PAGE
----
Adele, the music comet, returns with “30”. How bright will it be?

Since “25”, Adele has become a streaming star. Like Swift, she was a notable resistance when the format was newer, keeping her full LP out of streaming services for months to help maximize sales. Since then, Swift – whose protest was more rooted in its discomfort with free levels of some services – has released six studio albums, gradually refining its approach to streaming and sales (hello, product packs and vinyl pre-orders).

Adele, meanwhile, dives headfirst into a rapidly changing music business. Streaming now accounts for around 84% of domestic recorded music sales revenue, and while luxury vinyl and CD packages can help push a new album to number one, online clicks are generally critical to its success at long term.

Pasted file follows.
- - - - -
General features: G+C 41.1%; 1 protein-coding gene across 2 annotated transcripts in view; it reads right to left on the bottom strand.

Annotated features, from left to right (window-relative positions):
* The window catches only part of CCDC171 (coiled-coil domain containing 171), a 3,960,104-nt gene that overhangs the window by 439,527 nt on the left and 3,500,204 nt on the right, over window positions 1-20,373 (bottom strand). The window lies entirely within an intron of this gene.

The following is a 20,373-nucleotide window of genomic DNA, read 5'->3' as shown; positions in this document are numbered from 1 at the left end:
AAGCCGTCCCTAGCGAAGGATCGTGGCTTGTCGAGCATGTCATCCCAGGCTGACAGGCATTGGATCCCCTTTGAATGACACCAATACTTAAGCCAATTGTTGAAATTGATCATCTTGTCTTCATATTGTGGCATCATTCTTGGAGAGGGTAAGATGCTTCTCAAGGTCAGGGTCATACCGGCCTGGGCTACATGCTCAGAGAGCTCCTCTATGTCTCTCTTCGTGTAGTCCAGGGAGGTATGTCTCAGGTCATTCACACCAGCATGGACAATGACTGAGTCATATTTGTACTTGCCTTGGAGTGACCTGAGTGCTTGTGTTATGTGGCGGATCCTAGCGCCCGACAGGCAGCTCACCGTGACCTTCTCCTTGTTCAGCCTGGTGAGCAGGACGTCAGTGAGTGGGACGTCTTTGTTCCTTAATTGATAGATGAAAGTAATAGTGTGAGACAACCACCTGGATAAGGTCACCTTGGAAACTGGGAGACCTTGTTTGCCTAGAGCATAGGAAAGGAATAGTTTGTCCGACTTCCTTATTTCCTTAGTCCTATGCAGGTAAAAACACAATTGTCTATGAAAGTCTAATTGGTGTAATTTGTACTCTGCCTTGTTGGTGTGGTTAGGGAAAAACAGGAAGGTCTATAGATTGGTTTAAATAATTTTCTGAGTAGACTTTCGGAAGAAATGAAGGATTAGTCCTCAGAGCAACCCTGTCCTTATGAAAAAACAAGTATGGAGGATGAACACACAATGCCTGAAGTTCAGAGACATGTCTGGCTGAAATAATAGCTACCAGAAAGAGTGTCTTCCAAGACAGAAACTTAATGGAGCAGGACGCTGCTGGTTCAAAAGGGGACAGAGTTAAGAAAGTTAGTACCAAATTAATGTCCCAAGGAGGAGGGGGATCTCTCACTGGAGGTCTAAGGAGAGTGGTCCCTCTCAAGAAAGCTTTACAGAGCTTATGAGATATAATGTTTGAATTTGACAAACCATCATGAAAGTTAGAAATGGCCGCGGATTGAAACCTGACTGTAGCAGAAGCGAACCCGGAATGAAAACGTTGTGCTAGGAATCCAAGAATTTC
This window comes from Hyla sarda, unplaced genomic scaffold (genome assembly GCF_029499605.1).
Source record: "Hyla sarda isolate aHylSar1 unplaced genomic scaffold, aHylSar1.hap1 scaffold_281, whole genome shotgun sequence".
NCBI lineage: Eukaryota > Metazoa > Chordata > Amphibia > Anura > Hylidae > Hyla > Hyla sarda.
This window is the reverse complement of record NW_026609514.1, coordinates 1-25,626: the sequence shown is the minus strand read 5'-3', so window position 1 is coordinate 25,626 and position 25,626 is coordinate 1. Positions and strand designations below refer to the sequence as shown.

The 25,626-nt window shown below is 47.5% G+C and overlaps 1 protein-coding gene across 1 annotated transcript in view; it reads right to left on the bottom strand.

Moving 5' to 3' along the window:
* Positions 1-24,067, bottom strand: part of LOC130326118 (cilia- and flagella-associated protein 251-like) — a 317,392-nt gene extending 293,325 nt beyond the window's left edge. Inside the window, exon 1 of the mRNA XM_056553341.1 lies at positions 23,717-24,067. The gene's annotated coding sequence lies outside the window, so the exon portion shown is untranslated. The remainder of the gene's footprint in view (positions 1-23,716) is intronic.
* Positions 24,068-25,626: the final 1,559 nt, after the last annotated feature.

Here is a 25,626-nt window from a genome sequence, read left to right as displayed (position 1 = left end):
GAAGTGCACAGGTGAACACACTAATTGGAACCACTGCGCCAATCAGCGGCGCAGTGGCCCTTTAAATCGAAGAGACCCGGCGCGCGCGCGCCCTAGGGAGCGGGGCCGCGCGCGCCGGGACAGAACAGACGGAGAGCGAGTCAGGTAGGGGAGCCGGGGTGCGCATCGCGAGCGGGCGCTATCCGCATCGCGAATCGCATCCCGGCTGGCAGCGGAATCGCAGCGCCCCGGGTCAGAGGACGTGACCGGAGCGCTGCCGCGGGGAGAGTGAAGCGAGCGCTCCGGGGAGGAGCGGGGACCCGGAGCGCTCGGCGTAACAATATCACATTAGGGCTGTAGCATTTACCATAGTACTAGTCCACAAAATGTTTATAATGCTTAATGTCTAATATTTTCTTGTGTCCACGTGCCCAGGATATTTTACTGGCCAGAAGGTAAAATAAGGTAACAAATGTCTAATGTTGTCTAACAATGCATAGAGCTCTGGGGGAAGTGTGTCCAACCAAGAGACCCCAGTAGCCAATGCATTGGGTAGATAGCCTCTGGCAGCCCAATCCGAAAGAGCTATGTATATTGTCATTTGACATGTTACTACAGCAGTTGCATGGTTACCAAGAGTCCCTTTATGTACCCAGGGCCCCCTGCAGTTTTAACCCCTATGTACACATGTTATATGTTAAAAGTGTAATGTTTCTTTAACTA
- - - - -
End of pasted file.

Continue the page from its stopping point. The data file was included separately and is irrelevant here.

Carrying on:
So far, Adele seems to have a strong position. “Easy on Me” has aired 134 million times in the United States since its release a month ago, according to MRC Data, the tracking arm of Billboard.

After “25,” Adele’s songs have attracted 700 to 800 million US streams each year, even without new material, according to MRC. Chartmetric, a company that tracks streaming and social media data, found that Adele’s song playlist, while growing over the years, increased dramatically as the anticipation of “30” increased this year. “Easy on Me” is featured on nearly 300,000 Spotify playlists, reaching nearly 360 million subscribers, according to Chartmetric.

This success extends to almost every sector of the music industry – traditional retailers, streaming services and radio stations.

“She’s the Christmas present you’ve been looking forward to,” said Poleman, of iHeartMedia, “except Christmas only comes every five to six years.”

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